myL.displayLineSegment(); c.displayCircle();

    {

        // Boost Visitor
        std::cout << "\n*** C++11 visit using Boost visitor \n";
        VariantBoost var(p1);
        Print_Visitor vis;

        // Give some values; visit each component
        var = p1;
        boost::apply_visitor(vis, var);

        var = myL;
        boost::apply_visitor(vis, var);

        var = c;
        boost::apply_visitor(vis, var);
    }

    // C++11 solution
    {
        std::cout << "\n*** C++11 visit\n";
        VariantSTL var(p1);
        MyVisit(var);

        var = c;
        MyVisit(var);

        var = myL;
        MyVisit(var);

    }
  
    // C. Based on the variant's index
    {
        std::cout << "\n*** C++11 visit using indices \n";
        VariantSTL var(p1);
        MyVisit2(var);

        var = c;
        MyVisit2(var);

        var = myL;
        MyVisit2(var);

    }
    // D. Based on the variant's type
    {
        std::cout << "\n*** C++11 visit using type as index \n";
        VariantSTL var(p1);
        MyVisit3(var);

        var = c;
        MyVisit3(var);

        var = myL;
        MyVisit3(var);

    }

    // E. Translate Visitor
    {
        std::cout << "\n*** Translate visitor \n";
      
        Point p{ 0.0, 0.0 };
        Point p2 {1.0, 1.0 };
        LineSegment myL{ p, p2 };
        Circle c{ p, 10.0 };

        // Boost Visitor
        std::cout << "\n*** C++11 visit using Boost visitor \n";
        VariantBoost var(p);

        double offset = 2.0;
        Translate_Visitor vis(offset);
        Print_Visitor visP;

        // Give some values; visit each component
        var = p;
        boost::apply_visitor(vis, var);
        boost::apply_visitor(visP, var);

        var = myL;
        boost::apply_visitor(vis, var);
        boost::apply_visitor(visP, var);

        var = c;
        boost::apply_visitor(vis, var);
        boost::apply_visitor(visP, var);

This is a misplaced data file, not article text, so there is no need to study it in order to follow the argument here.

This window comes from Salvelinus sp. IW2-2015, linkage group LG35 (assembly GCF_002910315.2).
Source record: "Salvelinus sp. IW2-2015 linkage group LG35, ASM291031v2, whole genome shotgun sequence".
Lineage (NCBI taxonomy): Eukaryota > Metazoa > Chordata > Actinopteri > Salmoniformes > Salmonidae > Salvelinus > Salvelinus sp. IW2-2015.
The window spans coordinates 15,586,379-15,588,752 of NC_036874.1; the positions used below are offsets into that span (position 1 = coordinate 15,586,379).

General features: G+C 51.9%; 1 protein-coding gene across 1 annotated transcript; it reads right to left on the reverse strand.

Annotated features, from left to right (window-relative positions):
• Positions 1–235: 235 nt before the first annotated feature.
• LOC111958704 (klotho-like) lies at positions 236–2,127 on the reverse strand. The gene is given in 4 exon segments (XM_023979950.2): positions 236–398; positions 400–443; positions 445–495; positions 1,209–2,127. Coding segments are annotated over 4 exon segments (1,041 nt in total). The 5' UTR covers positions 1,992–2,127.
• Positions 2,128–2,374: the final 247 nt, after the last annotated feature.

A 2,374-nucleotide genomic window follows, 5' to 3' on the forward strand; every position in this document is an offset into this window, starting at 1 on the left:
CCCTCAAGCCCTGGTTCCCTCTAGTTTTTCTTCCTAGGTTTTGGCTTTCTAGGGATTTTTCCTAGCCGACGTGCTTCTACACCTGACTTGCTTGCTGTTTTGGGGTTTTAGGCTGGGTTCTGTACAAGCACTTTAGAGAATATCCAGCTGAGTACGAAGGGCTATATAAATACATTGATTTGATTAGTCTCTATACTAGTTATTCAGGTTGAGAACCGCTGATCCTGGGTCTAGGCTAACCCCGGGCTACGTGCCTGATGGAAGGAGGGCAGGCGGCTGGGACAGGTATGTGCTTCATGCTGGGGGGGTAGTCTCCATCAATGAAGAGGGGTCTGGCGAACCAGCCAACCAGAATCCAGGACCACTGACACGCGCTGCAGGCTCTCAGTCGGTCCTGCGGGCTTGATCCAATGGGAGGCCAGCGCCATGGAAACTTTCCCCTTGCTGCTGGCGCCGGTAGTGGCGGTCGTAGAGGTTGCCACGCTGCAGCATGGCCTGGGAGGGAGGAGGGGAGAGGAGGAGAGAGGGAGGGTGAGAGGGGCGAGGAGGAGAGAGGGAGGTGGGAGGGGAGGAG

/*    p.displayPoint();
        myL.displayLineSegment();
        c.displayCircle();*/


    }

     return 0;
}
C++17 (and Boost) type-safe variant and its visitors. Use /std:c++latest
 

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Daniel Duffy

C++ author, trainer
Some weekend thoughts ...
I didn't always work on high-level languages like C++. Once upon a time I was a summer intern with GE in Ireland testing diodes and triodes (big ones!) using Basic on a noisy teletype machine connected to the computer in Scotland by a very long cable.

Advantage of paper tape: no chance of hacking, easy to make backup
Disadvantage code difficult to maintain (need a pair of scissors .. cut and paste). And earplugs. These days people never had it so good :unsure: 😂

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29782
 
Last edited:

Daniel Duffy

C++ author, trainer
C++ 2020 Concepts, finally

Concepts are an extension to the templates feature provided by the C++ programming language.[...] concepts are named Boolean predicates on template parameters, evaluated at compile time. A concept may be associated with a template (class template, function template, or member function of a class template), in which case it serves as a constraint: it limits the set of arguments that are accepted as template parameters.

C++20 Concepts Are Here in Visual Studio 2019 version 16.3 – C++ Team Blog